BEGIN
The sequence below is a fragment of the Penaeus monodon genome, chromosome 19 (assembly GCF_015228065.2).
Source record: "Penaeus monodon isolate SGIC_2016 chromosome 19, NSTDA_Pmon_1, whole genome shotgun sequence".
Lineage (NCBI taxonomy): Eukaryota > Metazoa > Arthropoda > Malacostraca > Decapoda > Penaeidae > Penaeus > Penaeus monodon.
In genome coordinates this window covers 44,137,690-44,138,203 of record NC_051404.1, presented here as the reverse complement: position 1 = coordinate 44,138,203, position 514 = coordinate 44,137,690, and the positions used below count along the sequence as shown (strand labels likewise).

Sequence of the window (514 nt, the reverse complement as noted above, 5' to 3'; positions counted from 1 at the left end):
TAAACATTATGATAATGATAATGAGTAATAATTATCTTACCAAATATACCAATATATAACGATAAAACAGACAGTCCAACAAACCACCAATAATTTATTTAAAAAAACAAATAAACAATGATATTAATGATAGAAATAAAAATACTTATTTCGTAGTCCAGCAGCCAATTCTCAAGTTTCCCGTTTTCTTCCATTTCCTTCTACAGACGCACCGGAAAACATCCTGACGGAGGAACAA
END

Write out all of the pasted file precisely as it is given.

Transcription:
The sequence below is a fragment of the Penaeus monodon genome, chromosome 19 (assembly GCF_015228065.2).
Source record: "Penaeus monodon isolate SGIC_2016 chromosome 19, NSTDA_Pmon_1, whole genome shotgun sequence".
Lineage (NCBI taxonomy): Eukaryota > Metazoa > Arthropoda > Malacostraca > Decapoda > Penaeidae > Penaeus > Penaeus monodon.
In genome coordinates this window covers 44,137,690-44,138,203 of record NC_051404.1, presented here as the reverse complement: position 1 = coordinate 44,138,203, position 514 = coordinate 44,137,690, and the positions used below count along the sequence as shown (strand labels likewise).

Sequence of the window (514 nt, the reverse complement as noted above, 5' to 3'; positions counted from 1 at the left end):
TAAACATTATGATAATGATAATGAGTAATAATTATCTTACCAAATATACCAATATATAACGATAAAACAGACAGTCCAACAAACCACCAATAATTTATTTAAAAAAACAAATAAACAATGATATTAATGATAGAAATAAAAATACTTATTTCGTAGTCCAGCAGCCAATTCTCAAGTTTCCCGTTTTCTTCCATTTCCTTCTACAGACGCACCGGAAAACATCCTGACGGAGGAACAA